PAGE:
Cotton Candy Sun
This still combines all of STEREO's wavelengths into one picture. NASA's Solar TErrestrial RElations Observatory (STEREO) satellites have provided the first three-dimensional images of the sun.
Another still combining all wavelengths from NASA's STEREO satellite reveals the upper part of the sun and its activity. "With STEREO's 3-D imagery, we'll be able to discern where matter and energy flows in the solar atmosphere much more precisely than with the 2-D views available before. This will really help us understand the complex physics going on," said Russell Howard of the Naval Research Laboratory, Washington, the Principal Investigator for the SECCHI (Sun Earth Connection Coronal and Heliospheric Investigation) suite of telescopes on the spacecraft.
This 2-D false-color image shows the sun's atmosphere at 1.8 million degrees Fahrenheit (1 million degrees Celsius). By looking at different temperatures, scientists can focus on different features of the sun.
This 2-D false-color image shows the sun's atmosphere at 2.7 million degrees Fahrenheit (1.5 million degrees Celsius).
Hint of Red
NASA's Solar Dynamics Observatory (SDO) mission created this magical shot from pairs of high-resolution images of the sun taken about eight hours apart on Dec. 4, 2011. Using imaging software, the scientists turned the results into a 3-D sun. The sun appears rounded and the loops above active regions clearly stand out above the sun's surface (as long as you're wearing 3-D glasses).
This color-coded image combines observations made by NASA's Solar Dynamics Observatory in several extreme ultraviolet wavelengths, highlighting a bright X-class flare toward the upper left of the sun's disk on March 6, 2012.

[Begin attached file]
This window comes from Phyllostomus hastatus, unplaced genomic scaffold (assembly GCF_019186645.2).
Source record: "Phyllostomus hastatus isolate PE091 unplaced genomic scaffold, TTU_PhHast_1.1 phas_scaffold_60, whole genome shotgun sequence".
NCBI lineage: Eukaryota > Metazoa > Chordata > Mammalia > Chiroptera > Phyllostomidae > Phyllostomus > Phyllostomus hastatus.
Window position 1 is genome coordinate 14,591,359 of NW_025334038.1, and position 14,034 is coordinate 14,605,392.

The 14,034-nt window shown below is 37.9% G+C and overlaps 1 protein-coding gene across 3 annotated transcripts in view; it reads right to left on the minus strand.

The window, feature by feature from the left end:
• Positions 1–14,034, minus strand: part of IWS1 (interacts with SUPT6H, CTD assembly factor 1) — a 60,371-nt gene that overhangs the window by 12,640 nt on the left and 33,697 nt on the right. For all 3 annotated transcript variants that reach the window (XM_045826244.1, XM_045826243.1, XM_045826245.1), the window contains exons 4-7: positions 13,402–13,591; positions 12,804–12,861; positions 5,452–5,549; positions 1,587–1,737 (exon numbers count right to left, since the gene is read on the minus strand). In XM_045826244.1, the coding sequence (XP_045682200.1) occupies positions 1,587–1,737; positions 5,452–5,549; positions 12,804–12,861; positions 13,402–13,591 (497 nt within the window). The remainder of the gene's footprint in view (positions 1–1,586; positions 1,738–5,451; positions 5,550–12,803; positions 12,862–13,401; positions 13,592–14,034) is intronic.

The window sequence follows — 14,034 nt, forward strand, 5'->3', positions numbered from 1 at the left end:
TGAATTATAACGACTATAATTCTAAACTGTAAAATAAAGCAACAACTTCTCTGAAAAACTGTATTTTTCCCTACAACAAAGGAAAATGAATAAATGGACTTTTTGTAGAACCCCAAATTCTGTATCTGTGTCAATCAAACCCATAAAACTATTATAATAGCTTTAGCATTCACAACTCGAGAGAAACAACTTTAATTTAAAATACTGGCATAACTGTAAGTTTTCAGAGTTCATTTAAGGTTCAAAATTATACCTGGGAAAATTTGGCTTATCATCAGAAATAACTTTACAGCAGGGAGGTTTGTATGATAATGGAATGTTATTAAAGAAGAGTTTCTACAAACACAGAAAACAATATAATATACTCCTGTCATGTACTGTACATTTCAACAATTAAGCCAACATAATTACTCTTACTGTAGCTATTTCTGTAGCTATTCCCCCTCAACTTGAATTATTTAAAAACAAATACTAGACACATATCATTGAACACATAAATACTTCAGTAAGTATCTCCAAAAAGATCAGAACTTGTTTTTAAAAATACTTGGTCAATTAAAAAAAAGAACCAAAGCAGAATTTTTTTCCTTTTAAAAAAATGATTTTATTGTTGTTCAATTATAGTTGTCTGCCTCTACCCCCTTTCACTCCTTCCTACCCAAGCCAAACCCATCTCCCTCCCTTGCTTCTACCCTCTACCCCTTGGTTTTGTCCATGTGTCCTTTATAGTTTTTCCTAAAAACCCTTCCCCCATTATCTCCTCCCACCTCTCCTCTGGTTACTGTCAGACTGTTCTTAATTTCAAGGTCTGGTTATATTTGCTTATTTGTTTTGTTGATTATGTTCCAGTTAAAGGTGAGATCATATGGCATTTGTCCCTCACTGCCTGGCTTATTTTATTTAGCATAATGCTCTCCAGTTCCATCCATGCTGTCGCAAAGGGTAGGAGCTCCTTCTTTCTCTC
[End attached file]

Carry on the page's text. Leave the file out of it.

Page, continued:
This 2-D false-color image shows the sun's atmosphere at 4.5 million degrees Fahrenheit (2.5 million degrees Celsius).
Green Sun Series
By combining images taken almost simultaneously from the Ahead and Behind STEREO spacecraft, researchers have generated a 3-D sequence of four images (clockwise starting at the top left) that track an active solar region over about a one-week period (April 29 through May 5, 2007). The images were all taken in extreme ultraviolet light. Active regions, which are areas of intense magnetic activity, appear brighter in UV light. The region is seen moving from left to right as the Sun's rotation carries it along. Arcing loops above the active region reveal million-degree Celsius particles spinning along magnetic field lines.
This is the first complete image of the solar far side, the half of the sun invisible from Earth. Captured on June 1, 2011, the composite image was assembled from NASA's two Solar TErrestrial RElations Observatory (STEREO) spacecraft. STEREO-Ahead's data is shown on the left half of image and STEREO-Behind's data on the right.
Remind anyone of a favorite arcade game? The new moon passes over the sun in this Feb. 21 image taken by NASA's Solar Dynamics Observatory. The partial eclipse was visible only from space.
The next partial solar eclipse Earthlings will be able to see will occur May 20, with views visible from Asia, the Pacific and western North America.
The gigantic sunspot in the upper left of this image is about 50,000 miles (80,000 km) long and was observed on the sun by NASA's Solar Dynamics Observatory on Nov. 3, 2011.
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Jeanna served as editor-in-chief of Live Science. Previously, she was an assistant editor at Scholastic's Science World magazine. Jeanna has an English degree from Salisbury University, a master's degree in biogeochemistry and environmental sciences from the University of Maryland, and a graduate science journalism degree from New York University. She has worked as a biologist in Florida, where she monitored wetlands and did field surveys for endangered species. She also received an ocean sciences journalism fellowship from Woods Hole Oceanographic Institution.